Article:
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wing; and he knowing more about the prayerbook than a gun, and gunning was very awkward, I had to load for him, and usually loaded the shot-guns very heavily. His eyesight not being the best, and wishing to get from under the timber, he concluded that he would walk out on the ice and take a stand. At length a flock came over him and he began to take aim, but could not get his bead until they were straight above him, which causing him to lean back rather far, when he fired the old gun kicked, and the old man's heels were in an instant upon a parallel with his head, both being at least four feet from the ice, until he came down in the hardest fall I ever saw a man get. But it was not that of Lucifer. He lay and grunted awhile and scrambled up, took his head into his hands, and leaving the gun went staggering out, and not a goose had he quite killed. I was sorry for the old man, but then I couldn't help laughing

I hunted by short excursions through this winter, at the close of which I had killed swans and geese enough to yield a sufficient quantity of feathers to make a large bed, which I sold to James Douglass for the handsome sum of one

specie dollar per pound; and this was not the only fruits of my labor and fine sport, but a clear receipt for my board and washing, as good hunters never had bills of this kind to adjust in this age of the country.



THE bleak winter had been chased away by a lovely spring, which passed so mildly into the summer that one would think there was no good reason for a division in the two seasons of the year, save that one was the time for sowing and the other growing; one was the time for budding, and the other for blooming and maturing; but the brightest seasons are sometimes fraught with the gloomiest and bitterest disasters, and thus it might be said of the summer of 1792; for with all its beauty, it brought with it innumerable hosts of Indians; nor had they been long arrived, before they began to commit the most atrocious depredations.

They came with thirst for our blood, and first satiated it by murdering a Mr. Ziglar, while he was out quietly and honestly toiling in his little patch for bread with

which to feed a hungry family. The people about the station heard the report of a gun, and saw that the poor man had fallen. They watched their chance, and ran out to bring the lifeless body in. In this they succeeded, but not without risking their own lives, for when they had picked up the body, where the savages had so rudely laid it down, and started back with it, the Indians fired

upon them at every advance toward the fort. The savages now ran off, but their devilish deeds had scarcely yet begun. When night came darkening on, they returned and set fire to the station and house and environed all. It was evident that a desperate scene must follow, and not only between the hardy men of the fort and the yelling host whose polluted hands were already stained with the innocent blood of Ziglar, but they had made us stake the odds. The women and helpless children were in the fort, and had to share our fate. The struggle came, and, alas, in the hour of need two of our men, forgetful of their duty to the common cause, and to the weaker sex with their babes, began to take care of themselves by crawling out into the gutter and then leaping off, but while one Black made his escape unhurt, the other was tomahawked to death. After seeing the forces thus weakened by the cowardice of the strongest men, it became evident that discretion in the balance was the better part of valor, and that decision must be immediate. Rather than be butchered and burned to death, it was in a moment determined to stake all upon a single hazard, and plunge into the storm which howled without.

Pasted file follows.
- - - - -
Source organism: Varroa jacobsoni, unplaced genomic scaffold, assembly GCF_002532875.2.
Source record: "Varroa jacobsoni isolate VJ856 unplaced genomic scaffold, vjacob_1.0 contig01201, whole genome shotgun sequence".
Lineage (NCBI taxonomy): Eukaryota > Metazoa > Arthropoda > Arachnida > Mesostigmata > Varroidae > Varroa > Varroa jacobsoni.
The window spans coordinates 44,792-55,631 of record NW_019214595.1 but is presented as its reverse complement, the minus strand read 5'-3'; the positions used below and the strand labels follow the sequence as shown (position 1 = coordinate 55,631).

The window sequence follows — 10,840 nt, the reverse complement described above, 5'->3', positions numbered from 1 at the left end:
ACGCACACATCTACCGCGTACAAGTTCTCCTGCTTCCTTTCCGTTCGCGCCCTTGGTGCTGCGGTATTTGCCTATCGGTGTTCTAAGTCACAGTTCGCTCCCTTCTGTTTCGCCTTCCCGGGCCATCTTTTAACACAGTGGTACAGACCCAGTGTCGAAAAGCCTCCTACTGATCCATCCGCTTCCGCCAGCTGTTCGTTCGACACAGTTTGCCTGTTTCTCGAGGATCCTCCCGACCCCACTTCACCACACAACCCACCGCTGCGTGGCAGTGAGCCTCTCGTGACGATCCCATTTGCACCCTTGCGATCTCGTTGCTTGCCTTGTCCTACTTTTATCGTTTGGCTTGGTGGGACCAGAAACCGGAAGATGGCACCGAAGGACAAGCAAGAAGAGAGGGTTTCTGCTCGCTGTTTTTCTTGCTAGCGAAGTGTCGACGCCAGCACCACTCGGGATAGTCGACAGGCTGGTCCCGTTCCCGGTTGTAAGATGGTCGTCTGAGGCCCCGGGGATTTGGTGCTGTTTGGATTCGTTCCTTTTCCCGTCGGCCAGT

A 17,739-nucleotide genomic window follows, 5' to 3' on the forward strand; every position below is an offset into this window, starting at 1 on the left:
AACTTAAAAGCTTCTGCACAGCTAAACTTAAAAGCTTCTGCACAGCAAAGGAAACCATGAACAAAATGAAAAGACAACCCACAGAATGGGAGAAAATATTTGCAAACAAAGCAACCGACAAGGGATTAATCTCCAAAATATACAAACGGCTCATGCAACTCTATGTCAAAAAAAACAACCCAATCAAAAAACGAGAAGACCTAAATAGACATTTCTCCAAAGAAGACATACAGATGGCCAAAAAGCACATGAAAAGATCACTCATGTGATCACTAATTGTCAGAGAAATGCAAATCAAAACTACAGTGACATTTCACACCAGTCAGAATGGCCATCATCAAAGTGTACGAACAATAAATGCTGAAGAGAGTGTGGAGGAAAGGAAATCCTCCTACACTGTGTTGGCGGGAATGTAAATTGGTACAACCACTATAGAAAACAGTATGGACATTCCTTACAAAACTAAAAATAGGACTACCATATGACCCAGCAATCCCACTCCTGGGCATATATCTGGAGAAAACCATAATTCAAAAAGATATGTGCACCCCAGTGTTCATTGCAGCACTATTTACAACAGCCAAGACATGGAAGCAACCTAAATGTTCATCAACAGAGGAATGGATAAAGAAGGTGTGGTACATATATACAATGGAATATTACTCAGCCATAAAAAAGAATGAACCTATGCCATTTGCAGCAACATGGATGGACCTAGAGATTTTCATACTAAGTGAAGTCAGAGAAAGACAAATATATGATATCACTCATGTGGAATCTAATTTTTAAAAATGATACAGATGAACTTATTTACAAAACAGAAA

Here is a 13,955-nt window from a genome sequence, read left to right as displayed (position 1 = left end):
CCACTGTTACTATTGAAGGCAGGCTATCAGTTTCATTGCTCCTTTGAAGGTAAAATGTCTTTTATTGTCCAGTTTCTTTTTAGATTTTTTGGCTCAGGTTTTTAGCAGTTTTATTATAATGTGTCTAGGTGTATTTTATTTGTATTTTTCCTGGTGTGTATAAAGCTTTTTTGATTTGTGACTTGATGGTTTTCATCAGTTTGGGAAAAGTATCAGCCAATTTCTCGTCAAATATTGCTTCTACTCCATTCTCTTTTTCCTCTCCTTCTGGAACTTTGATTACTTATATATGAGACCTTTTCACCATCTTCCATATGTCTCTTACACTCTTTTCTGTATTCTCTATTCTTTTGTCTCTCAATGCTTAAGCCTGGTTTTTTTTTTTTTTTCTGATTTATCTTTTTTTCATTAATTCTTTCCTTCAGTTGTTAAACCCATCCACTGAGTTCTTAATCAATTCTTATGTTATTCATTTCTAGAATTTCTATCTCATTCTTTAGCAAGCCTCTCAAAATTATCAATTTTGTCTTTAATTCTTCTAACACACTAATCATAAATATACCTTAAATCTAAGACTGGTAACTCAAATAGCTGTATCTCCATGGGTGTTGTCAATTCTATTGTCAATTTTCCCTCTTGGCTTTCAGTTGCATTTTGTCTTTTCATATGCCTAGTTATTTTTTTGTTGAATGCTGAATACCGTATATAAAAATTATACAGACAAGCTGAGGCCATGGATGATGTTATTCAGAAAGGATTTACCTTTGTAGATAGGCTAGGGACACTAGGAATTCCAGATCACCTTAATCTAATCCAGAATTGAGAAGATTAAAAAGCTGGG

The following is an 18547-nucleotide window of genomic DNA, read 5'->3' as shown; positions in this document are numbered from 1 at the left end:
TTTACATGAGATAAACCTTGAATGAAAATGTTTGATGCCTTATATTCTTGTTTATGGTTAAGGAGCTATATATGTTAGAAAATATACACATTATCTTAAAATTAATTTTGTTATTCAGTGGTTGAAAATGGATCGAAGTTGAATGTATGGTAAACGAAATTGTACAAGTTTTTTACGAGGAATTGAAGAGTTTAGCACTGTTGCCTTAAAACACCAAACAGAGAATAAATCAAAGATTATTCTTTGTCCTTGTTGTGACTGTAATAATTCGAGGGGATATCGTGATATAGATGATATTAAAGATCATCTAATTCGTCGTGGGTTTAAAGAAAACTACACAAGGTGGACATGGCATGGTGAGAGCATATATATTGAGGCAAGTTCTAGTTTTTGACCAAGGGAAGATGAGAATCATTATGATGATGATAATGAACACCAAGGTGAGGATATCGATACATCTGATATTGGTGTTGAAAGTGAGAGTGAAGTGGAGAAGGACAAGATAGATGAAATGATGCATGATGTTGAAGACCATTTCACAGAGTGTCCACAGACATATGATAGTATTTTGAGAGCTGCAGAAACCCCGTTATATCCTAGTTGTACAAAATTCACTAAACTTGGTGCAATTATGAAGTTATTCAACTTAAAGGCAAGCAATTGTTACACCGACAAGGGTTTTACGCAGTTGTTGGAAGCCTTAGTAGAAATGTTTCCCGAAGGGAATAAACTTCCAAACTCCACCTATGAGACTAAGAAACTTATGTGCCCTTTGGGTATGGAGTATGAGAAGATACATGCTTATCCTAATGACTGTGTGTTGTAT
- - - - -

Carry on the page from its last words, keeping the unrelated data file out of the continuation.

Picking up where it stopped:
At this crisis, Roger Gibson cried out to the women and children to follow him, and bursting the door open, rushed fearlessly out, firing upon the enemy as he went. Mrs. Ziglar, with her infant in her arms, followed and escaped; but while a number of others were killed, the kind-hearted Miss Nelly Wilson and her sister were taken pris

The station was left in ashes, and the bones of some of its inmates in cinders. The Indians, being encouraged by the success of this dreadful night's work, determined to destroy the whole settlement. They sent the Misses Wilson, with their hearts panting like that of a captured bird, to the nation; where they remained for a long time with the Indians, until at length some traders procured their freedom, and they were


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